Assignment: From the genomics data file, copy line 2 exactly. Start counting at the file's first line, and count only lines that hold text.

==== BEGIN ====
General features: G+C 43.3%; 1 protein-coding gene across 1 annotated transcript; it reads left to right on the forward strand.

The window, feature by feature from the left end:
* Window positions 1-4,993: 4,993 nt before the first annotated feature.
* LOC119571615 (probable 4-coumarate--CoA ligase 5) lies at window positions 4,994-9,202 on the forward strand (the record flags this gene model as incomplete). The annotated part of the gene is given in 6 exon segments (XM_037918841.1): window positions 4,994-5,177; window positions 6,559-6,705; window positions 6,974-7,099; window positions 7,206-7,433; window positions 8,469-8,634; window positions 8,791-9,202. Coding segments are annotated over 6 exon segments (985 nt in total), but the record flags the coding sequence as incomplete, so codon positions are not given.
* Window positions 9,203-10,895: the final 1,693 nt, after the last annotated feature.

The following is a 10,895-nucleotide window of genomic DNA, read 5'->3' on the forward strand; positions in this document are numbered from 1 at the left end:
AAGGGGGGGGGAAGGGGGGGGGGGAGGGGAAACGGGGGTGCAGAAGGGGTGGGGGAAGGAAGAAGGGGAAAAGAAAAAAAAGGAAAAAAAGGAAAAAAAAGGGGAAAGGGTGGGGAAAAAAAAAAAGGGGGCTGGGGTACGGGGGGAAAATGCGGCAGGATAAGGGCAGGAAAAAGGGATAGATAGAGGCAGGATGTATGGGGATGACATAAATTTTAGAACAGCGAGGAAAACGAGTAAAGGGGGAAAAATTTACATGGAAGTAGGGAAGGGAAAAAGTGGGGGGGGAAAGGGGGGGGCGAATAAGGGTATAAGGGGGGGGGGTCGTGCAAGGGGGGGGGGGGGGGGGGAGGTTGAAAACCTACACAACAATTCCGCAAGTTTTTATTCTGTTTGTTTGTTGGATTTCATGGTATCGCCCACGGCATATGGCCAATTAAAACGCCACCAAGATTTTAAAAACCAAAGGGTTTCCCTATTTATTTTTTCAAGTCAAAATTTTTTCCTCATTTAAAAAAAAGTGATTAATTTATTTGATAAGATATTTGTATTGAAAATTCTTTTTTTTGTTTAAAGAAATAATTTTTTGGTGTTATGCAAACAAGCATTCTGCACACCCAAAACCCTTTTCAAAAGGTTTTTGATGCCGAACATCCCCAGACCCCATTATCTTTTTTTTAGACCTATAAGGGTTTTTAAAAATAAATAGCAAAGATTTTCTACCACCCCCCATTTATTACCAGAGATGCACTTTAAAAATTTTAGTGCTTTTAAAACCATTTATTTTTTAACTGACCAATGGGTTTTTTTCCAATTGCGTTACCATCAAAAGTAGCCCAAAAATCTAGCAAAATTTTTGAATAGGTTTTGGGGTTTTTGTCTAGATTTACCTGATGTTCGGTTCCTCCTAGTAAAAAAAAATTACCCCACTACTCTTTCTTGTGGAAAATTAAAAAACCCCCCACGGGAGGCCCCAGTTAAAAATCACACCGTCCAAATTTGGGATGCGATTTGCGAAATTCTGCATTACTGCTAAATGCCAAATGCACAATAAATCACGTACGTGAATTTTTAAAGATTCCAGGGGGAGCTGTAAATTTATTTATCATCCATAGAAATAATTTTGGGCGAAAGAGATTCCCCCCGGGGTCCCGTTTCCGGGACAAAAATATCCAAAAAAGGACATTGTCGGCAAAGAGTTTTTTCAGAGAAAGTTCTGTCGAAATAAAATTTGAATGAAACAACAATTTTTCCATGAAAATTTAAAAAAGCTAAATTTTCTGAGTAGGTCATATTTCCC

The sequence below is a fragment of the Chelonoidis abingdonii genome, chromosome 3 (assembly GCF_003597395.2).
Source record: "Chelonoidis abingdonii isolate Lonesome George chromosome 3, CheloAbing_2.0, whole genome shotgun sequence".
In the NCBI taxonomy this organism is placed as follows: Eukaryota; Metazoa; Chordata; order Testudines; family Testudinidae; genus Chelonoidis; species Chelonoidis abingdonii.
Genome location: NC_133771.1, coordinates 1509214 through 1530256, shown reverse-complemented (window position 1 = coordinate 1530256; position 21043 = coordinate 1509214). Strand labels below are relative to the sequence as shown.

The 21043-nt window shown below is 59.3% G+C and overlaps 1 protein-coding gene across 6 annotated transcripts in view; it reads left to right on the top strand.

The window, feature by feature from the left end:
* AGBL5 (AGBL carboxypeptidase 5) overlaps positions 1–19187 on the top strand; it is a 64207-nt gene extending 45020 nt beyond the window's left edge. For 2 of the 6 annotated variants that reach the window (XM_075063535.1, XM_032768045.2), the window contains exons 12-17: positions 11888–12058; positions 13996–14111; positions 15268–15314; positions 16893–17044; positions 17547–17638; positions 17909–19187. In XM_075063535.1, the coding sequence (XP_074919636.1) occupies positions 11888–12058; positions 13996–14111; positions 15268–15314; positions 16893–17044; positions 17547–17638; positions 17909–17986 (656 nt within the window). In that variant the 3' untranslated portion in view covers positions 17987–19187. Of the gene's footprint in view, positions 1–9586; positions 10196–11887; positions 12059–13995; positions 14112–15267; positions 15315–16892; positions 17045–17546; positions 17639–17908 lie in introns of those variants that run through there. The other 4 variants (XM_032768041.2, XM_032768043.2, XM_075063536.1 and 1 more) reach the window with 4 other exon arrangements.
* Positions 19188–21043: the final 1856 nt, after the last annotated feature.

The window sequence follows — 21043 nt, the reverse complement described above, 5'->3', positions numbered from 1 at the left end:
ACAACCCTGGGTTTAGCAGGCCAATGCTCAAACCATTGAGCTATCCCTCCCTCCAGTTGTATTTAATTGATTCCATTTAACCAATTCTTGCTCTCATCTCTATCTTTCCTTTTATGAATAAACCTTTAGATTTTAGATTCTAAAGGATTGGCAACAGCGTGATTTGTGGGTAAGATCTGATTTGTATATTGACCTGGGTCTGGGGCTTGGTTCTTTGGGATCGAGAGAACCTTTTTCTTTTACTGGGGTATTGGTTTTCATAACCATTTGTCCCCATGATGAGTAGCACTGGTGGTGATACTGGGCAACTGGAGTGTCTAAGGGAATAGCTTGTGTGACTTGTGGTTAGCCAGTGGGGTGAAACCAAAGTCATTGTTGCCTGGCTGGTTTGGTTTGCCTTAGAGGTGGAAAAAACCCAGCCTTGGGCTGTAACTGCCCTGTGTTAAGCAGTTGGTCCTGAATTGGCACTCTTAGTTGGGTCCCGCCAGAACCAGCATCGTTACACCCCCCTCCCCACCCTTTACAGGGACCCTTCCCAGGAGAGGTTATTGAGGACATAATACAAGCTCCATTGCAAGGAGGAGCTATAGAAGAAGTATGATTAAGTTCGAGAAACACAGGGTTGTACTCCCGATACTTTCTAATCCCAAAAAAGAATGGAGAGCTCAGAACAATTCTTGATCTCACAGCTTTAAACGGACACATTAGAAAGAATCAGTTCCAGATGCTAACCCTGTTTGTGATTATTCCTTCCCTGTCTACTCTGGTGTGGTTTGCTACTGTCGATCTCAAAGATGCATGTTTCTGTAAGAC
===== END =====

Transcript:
The window, feature by feature from the left end: